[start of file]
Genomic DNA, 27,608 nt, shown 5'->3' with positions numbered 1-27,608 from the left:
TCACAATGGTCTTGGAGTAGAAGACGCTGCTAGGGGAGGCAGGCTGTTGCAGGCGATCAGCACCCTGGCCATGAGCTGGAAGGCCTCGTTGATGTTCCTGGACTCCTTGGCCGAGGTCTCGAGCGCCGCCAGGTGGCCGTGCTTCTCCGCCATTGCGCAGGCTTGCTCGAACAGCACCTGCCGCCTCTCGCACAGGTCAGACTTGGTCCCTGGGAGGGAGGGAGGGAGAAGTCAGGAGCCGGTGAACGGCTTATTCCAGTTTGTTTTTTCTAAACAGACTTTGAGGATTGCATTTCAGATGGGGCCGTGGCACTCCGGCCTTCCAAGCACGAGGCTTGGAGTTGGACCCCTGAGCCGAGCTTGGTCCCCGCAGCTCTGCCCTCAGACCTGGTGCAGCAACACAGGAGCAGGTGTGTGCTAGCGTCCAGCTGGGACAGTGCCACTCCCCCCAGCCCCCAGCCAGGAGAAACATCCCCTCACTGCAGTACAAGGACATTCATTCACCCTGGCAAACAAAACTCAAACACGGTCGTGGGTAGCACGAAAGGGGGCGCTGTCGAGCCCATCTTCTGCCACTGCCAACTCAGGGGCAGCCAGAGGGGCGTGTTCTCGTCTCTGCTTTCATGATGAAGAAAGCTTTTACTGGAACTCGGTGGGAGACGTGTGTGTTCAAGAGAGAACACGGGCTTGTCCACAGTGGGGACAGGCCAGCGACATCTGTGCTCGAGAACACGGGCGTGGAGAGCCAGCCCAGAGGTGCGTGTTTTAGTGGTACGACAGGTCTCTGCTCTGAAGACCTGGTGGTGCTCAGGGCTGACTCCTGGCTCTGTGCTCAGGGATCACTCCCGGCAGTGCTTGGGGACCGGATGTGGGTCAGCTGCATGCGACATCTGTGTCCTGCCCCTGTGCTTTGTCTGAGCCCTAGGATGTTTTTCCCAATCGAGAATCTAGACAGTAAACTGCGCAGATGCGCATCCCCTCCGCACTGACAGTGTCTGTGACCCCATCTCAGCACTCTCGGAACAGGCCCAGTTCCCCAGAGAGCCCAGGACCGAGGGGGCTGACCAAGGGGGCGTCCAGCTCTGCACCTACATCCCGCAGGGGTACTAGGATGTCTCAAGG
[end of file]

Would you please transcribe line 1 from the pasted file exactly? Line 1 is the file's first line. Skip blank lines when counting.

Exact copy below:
Genomic DNA, 27,608 nt, shown 5'->3' with positions numbered 1-27,608 from the left: